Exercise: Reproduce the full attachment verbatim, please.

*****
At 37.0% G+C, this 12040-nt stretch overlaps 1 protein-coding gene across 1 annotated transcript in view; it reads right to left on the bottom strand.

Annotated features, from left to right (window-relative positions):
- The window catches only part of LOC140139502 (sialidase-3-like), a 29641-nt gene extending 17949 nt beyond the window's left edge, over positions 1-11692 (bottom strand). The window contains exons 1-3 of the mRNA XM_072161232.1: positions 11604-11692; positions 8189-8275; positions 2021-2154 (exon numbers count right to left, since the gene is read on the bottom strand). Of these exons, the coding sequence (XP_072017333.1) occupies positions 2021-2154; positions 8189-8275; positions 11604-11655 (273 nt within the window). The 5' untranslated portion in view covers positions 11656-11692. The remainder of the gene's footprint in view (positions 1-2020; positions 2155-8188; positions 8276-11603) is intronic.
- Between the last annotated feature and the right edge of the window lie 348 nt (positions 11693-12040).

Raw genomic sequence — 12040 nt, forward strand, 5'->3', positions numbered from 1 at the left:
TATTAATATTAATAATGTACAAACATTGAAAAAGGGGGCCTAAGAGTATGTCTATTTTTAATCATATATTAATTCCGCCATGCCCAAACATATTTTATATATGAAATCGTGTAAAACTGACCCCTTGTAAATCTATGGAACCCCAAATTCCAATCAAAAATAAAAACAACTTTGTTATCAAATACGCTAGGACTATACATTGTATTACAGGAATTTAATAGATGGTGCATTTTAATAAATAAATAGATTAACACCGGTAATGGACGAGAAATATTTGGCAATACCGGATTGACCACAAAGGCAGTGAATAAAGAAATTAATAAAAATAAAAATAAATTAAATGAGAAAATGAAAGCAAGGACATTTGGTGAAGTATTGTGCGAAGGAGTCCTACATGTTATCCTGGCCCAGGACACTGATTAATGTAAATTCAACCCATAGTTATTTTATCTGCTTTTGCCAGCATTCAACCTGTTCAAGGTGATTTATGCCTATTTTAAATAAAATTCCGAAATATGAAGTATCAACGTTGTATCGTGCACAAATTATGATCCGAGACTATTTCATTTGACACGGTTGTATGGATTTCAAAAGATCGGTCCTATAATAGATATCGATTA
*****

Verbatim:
At 37.0% G+C, this 12040-nt stretch overlaps 1 protein-coding gene across 1 annotated transcript in view; it reads right to left on the bottom strand.

Annotated features, from left to right (window-relative positions):
- The window catches only part of LOC140139502 (sialidase-3-like), a 29641-nt gene extending 17949 nt beyond the window's left edge, over positions 1-11692 (bottom strand). The window contains exons 1-3 of the mRNA XM_072161232.1: positions 11604-11692; positions 8189-8275; positions 2021-2154 (exon numbers count right to left, since the gene is read on the bottom strand). Of these exons, the coding sequence (XP_072017333.1) occupies positions 2021-2154; positions 8189-8275; positions 11604-11655 (273 nt within the window). The 5' untranslated portion in view covers positions 11656-11692. The remainder of the gene's footprint in view (positions 1-2020; positions 2155-8188; positions 8276-11603) is intronic.
- Between the last annotated feature and the right edge of the window lie 348 nt (positions 11693-12040).

Raw genomic sequence — 12040 nt, forward strand, 5'->3', positions numbered from 1 at the left:
TATTAATATTAATAATGTACAAACATTGAAAAAGGGGGCCTAAGAGTATGTCTATTTTTAATCATATATTAATTCCGCCATGCCCAAACATATTTTATATATGAAATCGTGTAAAACTGACCCCTTGTAAATCTATGGAACCCCAAATTCCAATCAAAAATAAAAACAACTTTGTTATCAAATACGCTAGGACTATACATTGTATTACAGGAATTTAATAGATGGTGCATTTTAATAAATAAATAGATTAACACCGGTAATGGACGAGAAATATTTGGCAATACCGGATTGACCACAAAGGCAGTGAATAAAGAAATTAATAAAAATAAAAATAAATTAAATGAGAAAATGAAAGCAAGGACATTTGGTGAAGTATTGTGCGAAGGAGTCCTACATGTTATCCTGGCCCAGGACACTGATTAATGTAAATTCAACCCATAGTTATTTTATCTGCTTTTGCCAGCATTCAACCTGTTCAAGGTGATTTATGCCTATTTTAAATAAAATTCCGAAATATGAAGTATCAACGTTGTATCGTGCACAAATTATGATCCGAGACTATTTCATTTGACACGGTTGTATGGATTTCAAAAGATCGGTCCTATAATAGATATCGATTA